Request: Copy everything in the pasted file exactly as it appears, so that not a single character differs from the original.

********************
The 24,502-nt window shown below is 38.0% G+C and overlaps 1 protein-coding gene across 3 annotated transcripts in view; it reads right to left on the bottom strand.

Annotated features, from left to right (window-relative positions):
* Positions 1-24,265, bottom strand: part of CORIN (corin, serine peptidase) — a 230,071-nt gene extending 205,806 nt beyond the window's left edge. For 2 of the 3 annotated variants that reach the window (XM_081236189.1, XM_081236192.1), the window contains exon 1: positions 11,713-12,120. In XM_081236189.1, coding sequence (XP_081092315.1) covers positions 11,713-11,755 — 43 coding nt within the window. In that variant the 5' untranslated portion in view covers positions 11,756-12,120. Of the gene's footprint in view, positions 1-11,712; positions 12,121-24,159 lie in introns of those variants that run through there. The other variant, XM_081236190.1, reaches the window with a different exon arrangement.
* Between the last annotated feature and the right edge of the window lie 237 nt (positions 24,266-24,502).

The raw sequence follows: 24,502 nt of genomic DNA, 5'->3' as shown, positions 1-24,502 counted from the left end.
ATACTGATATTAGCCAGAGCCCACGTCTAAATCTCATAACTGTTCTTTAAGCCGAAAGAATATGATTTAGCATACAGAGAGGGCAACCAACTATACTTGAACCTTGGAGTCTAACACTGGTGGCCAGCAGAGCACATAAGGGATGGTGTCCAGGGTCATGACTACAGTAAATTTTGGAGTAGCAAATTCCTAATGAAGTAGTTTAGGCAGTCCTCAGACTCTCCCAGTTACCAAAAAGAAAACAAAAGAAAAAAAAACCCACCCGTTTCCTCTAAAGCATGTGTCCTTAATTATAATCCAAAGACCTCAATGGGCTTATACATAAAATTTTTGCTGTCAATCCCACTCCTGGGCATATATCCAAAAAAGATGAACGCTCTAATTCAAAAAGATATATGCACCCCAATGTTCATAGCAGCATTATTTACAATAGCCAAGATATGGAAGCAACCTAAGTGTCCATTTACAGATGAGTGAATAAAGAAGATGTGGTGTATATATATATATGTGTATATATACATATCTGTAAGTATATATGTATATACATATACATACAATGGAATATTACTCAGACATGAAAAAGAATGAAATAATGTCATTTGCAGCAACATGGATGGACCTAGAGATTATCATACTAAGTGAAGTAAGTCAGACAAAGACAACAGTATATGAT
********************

The 24,502-nt window shown below is 38.0% G+C and overlaps 1 protein-coding gene across 3 annotated transcripts in view; it reads right to left on the bottom strand.

Annotated features, from left to right (window-relative positions):
* Positions 1-24,265, bottom strand: part of CORIN (corin, serine peptidase) — a 230,071-nt gene extending 205,806 nt beyond the window's left edge. For 2 of the 3 annotated variants that reach the window (XM_081236189.1, XM_081236192.1), the window contains exon 1: positions 11,713-12,120. In XM_081236189.1, coding sequence (XP_081092315.1) covers positions 11,713-11,755 — 43 coding nt within the window. In that variant the 5' untranslated portion in view covers positions 11,756-12,120. Of the gene's footprint in view, positions 1-11,712; positions 12,121-24,159 lie in introns of those variants that run through there. The other variant, XM_081236190.1, reaches the window with a different exon arrangement.
* Between the last annotated feature and the right edge of the window lie 237 nt (positions 24,266-24,502).

The raw sequence follows: 24,502 nt of genomic DNA, 5'->3' as shown, positions 1-24,502 counted from the left end.
ATACTGATATTAGCCAGAGCCCACGTCTAAATCTCATAACTGTTCTTTAAGCCGAAAGAATATGATTTAGCATACAGAGAGGGCAACCAACTATACTTGAACCTTGGAGTCTAACACTGGTGGCCAGCAGAGCACATAAGGGATGGTGTCCAGGGTCATGACTACAGTAAATTTTGGAGTAGCAAATTCCTAATGAAGTAGTTTAGGCAGTCCTCAGACTCTCCCAGTTACCAAAAAGAAAACAAAAGAAAAAAAAACCCACCCGTTTCCTCTAAAGCATGTGTCCTTAATTATAATCCAAAGACCTCAATGGGCTTATACATAAAATTTTTGCTGTCAATCCCACTCCTGGGCATATATCCAAAAAAGATGAACGCTCTAATTCAAAAAGATATATGCACCCCAATGTTCATAGCAGCATTATTTACAATAGCCAAGATATGGAAGCAACCTAAGTGTCCATTTACAGATGAGTGAATAAAGAAGATGTGGTGTATATATATATATGTGTATATATACATATCTGTAAGTATATATGTATATACATATACATACAATGGAATATTACTCAGACATGAAAAAGAATGAAATAATGTCATTTGCAGCAACATGGATGGACCTAGAGATTATCATACTAAGTGAAGTAAGTCAGACAAAGACAACAGTATATGAT